Blacks were almost twice as likely to take a hardship withdrawal from their 401(k) accounts as whites, and Hispanics were about one third as likely to do so, according to a Vanguard study released this week.
But the planning opportunity lies in a deeper look at the findings. When blacks savers dipped into those 401(k) accounts, they withdrew around 3.5 percentage points less of their account balances than whites and Hispanics. Taken by themselves, Hispanics withdrew a similar fraction of their account balances as whites.
Smart advisors who are tapped into the thinking of minority clients—or any group who might share similar income characteristics—can spot the planning opportunity right away.
“For these groups, this is the largest single source of money they have accumulated,” said Dywane Hall, a registered principal and branch manager for LPL Financial in Alexandria, Va. “They do not have the outside savings sources that say Caucasians may have.”
Some black and Hispanic clients do not perceive of their 401(k) plans as income replacement mechanisms for retirement, like they should, Hall says. Instead, they see them as regular bank accounts. Sometimes clients even consider using the money to help send children to college, Hall said.
“The retirement plan sponsors have to do a better job of educating them on how tapping that money affects their ability to retire at levels of dignity,” he said. “Let’s take a look at it from a holistic standpoint.”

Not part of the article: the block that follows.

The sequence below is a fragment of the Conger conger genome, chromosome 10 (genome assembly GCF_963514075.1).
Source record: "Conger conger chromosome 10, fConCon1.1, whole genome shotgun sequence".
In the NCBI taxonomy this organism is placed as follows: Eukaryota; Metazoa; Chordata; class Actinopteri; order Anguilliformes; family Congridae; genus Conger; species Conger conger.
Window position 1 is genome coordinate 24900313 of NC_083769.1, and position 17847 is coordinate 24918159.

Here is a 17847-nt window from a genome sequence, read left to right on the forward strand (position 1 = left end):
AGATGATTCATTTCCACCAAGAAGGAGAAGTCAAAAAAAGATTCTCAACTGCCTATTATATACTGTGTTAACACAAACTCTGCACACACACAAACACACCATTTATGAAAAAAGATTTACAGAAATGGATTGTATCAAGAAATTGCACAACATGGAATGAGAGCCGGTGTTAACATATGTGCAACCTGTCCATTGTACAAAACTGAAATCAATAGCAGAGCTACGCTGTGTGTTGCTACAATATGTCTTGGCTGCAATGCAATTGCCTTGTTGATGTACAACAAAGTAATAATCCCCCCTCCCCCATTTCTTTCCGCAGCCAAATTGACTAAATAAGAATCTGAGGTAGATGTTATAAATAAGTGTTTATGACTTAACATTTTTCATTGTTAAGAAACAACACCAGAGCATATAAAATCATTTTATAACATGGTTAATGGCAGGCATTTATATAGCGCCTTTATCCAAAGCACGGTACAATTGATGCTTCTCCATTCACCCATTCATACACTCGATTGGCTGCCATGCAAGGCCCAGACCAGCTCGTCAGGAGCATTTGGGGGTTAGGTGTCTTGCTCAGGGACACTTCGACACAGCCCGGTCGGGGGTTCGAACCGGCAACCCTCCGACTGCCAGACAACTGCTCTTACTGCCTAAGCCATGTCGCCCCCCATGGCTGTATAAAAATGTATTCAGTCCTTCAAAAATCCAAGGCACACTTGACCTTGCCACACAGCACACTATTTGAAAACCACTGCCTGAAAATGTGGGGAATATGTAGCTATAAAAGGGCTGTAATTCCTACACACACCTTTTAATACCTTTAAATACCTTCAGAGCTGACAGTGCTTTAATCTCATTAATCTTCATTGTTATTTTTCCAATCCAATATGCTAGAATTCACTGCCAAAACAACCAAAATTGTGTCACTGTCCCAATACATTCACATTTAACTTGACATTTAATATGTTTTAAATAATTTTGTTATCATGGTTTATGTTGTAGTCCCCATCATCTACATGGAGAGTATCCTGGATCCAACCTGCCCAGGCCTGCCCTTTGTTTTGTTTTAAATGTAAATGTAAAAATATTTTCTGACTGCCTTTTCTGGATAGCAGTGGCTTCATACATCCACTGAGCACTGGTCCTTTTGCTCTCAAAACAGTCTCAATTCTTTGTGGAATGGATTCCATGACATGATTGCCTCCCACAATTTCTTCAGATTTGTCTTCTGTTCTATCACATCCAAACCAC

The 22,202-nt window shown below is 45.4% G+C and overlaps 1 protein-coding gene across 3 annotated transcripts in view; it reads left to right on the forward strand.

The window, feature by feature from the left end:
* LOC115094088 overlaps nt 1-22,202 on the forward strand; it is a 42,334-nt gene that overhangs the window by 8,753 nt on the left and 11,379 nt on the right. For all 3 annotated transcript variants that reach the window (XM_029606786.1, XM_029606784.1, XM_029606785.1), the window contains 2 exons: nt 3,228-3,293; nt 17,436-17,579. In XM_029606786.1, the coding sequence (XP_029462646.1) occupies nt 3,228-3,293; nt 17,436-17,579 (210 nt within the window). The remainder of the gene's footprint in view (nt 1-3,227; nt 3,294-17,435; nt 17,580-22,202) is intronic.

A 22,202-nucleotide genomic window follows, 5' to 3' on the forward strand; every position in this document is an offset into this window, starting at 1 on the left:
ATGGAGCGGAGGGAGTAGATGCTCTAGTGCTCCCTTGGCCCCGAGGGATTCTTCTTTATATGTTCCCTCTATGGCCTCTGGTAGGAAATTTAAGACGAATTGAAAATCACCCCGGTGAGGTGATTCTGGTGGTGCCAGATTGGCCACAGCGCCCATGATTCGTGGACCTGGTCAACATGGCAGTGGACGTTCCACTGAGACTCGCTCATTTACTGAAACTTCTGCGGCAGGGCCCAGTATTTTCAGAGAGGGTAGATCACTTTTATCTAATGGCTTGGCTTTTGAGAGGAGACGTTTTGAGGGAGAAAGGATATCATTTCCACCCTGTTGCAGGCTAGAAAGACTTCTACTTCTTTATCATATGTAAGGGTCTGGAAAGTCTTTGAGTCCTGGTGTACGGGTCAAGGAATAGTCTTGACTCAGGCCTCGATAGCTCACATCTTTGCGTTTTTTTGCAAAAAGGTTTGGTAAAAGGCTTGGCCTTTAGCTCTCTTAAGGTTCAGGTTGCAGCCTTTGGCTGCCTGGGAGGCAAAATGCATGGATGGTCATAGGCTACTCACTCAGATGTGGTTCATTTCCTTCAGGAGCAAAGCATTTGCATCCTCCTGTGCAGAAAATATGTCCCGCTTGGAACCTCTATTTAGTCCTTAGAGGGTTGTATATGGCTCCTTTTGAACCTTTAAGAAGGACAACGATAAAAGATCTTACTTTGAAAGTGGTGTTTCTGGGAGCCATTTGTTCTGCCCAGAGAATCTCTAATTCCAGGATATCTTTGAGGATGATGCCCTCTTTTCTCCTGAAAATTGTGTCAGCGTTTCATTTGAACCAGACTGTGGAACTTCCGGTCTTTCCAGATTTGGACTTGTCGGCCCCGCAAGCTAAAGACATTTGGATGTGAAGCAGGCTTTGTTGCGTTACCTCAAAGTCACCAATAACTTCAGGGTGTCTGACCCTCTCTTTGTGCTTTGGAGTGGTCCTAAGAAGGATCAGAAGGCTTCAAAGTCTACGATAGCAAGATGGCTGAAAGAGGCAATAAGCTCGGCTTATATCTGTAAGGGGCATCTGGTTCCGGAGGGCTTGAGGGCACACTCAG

Holistically speaking, many compelling reasons exist for planners to dissuade blacks and Hispanics from tapping into their 401(k) accounts before retirement. First, the IRS, considers 401(k) withdrawals to be accretive to income, under certain circumstances. That means an income tax bill follows, Hall said.
Processing fees, such as the check-cutting fees asset custodians charge on withdrawals, are another major consideration, said Lee DeLorenzo, CFP, president of United Asset Strategies, a planning firm based in Garden City, N.Y.
DeLorenzo advises on a plan comprised of a couple hundred participants, many of whom are of Caribbean and Hispanic descent. She observes higher hardship withdrawal rates among lower-paid plan participants across all ethnic and racial groups. If a client took a $1,000 withdrawal, and absorbed a custodial check-cutting fee of $60, that saver is already getting charged a 6% fee on that transaction.
“You say, ‘well, that’s criminal,’” DeLorenzo said.
Also frustrating, from a planning perspective, is that sometimes those lower-earning plan participants cannot afford to contribute enough money to their 401(k) accounts to qualify for the full match, plus sock away money in a separate rainy-day account, DeLorenzo said.
Yet the Vanguard study controlled for gender, education and levels of wealth and found similar hardship withdrawal rates along racial and ethnic lines, said Cyndy Pagliaro, a senior research analyst with Vanguard's Center for Retirement Research. Also, Asian plan participants were excluded from the hardship withdrawal analysis, because they took so few draw downs that the sample size was not meaningful.
From Vanguard’s perspective, the solution is simple: Encourage a stronger culture of emergency savings among all clients.
“When you look at the impact on their retirement plan savings, blacks and Hispanics are not withdrawing anymore than anyone else,” Pagliaro said. “Advisors can work with them to set up separate emergency accounts.”